Josh Green is a wonderful guy! He put as much time and love into putting together their Downtime as he did ours. He really knows what needs to be on boats to make them function and stay together. The equipment he chooses is all the best and no expense is spared. We both had a trouble free experiencebuying boats from Josh. Buying a boat from Josh is better than buying a new boat, everything works!!
Later we went to a nice little Italian restaurant, Rumfish. The food was amazing and not very expensive. Diner for under 20 bucks!
Placencia is a small town, you can walk across it in 20 minutes. There is a nice beach with a few small hotels. Walking down the street we smelled the bakery!! We followed our nose’s and bought some fresh Cinnamon rolls!!
December 5, 2010
We spent a restfull night unwinding aboard Downtime. Three days at sea wears you out being on watch three hours and off for six. A good nights sleep felt so good.
On the morning of Nov 30th we went ashore in San Pedro, Ambergris Cay to clear in. Well, the first trip to the Customs office was a bust. Come to find out Daria would need a visa, not the kind you use a Macy’s either! We needed to figure this one out! Originally we were going to stop in Cancun which has a Belize embassy and get her visa there, but with all the crazy stuff going on in Mexico we canceled that idea. Back to the Customs office, thinking I would just clear in Dave and I along with Downtime and in the morning take a ferry ( the boat kind) to Chatumal,MX. Go to the embassy get a visa and then clear her in. The customs guy looked at me like I was on crack or something? Never good! He asked again “why” I did not have a visa for Daria? Hmm time to get creative….. New story…I told him we originally were going to Cancun but had mechanical problems and had to come in for repairs. This is a international “Free” stop card that you can play. Well, it worked! He took about 20 minutes it seemed acting all official saying we usually don’t do this…..but…. we can get you a visa here. Wheww!!! What a relief!
Back to the boat to get Daria! In another hour we were officially cleared in.
The next morning Dave took a water taxi to the airport after spending 30 days aboard Downtime. Thanks for all the help Dave!!
After weeks of warm sunny weather winter finally showed it self. It rained two days strait, a cool steady rain in the low 70’s. It felt like the winters in So. California. A lazy day on the boat watching movies and reading. The anchorage in San Pedro is anything but calm. Most the people get around on water taxi and they fly by every 15 minutes it seems. Thank goodness we are on a catamaran which is allot smoother at anchor. Thursday we headed south to Cay Caulker to anchored for the night. No sooner had we pulled anchor, here comes Port Authority and Customs along with a few guys with REALLY big guns! The same guy that cleared us in the day before hopped aboard and asked if we cleared in? This must have been a show for his colleagues? We showed them the paperwork we filled out the day before and gave them a copy and were back on our way.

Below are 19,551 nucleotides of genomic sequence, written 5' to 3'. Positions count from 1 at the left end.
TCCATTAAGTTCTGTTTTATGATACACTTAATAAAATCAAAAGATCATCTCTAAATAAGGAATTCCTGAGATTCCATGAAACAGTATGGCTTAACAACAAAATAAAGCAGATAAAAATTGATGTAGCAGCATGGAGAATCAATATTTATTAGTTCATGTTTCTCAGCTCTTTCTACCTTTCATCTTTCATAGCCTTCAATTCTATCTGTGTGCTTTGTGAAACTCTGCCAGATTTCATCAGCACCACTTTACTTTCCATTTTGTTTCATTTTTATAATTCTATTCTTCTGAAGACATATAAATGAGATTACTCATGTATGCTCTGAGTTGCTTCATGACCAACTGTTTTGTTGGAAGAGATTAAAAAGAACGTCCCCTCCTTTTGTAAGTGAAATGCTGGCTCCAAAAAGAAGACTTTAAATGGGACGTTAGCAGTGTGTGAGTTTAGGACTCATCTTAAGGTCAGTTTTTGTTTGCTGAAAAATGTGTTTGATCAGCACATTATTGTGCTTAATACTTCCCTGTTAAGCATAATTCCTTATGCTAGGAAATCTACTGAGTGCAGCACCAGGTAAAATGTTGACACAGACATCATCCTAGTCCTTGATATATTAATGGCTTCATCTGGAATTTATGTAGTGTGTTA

Cay caulker is a small island with a few restaurants and shops. Not too much else going on unless you want peace and quiet. We pulled anchor and headed to Belize City.
Along the way we passed Cay Chapel a two mile by 1/2 mile island owned by a Kentucky coal miner. This island has it’s own airstrip, 18 hole golf course and every thing else you can think of! Some people go all out in life!! Needless to say you can only visit if you rent a villa.
Belize City is the biggest city in Belize, some 80,000 people. It, like New Orleans sits at or below sea level. We saw the impact of a Category 1 hurricane they just had 6 weeks ago. It completely destroyed Ft. Georges marina and lots of trees in the area.The rest of town looks really old! Along the water front are 100 to 150 year old colonial homes in various states of repair. Some in really good shape. The rest of town is clean considering how poor the country is. Keeping the trash picked up is something they do really good here!Cucumber Beach Marina is south of town a few miles. They had a slip available for the weekend so we pulled in there.
The last time I was in this marina was 5 years ago on a charter with my sister Kelley and my Bro Todd and his Sister and Brother-in-law. We pulled up to the dock and who of all people was there to tie us off? Cliff the Captain of the boat we chartered! He did not recognize me at first with the long hair, but then the memories came back. We spent some time catching up with he and his wife Sherry over dinner. The friends you meet sailing are for a life time!!
On Saturday we hired Mason a local driver to show us some sites. First we we to Xunantunich which sounds like sooantuich. This was a our and a half drive down fairly good roads. you start the tour by getting on a hand crank ferry across the river. Then a mile up the road are the ruins. Mayan ruins are amazing to say the least. Most were build 5 to 7 hundred A.D.. These particular ones were inhabited until 900 A.D. The structures took thousands of man hours to complete and are very impressive. Allot of work for a few small rooms!!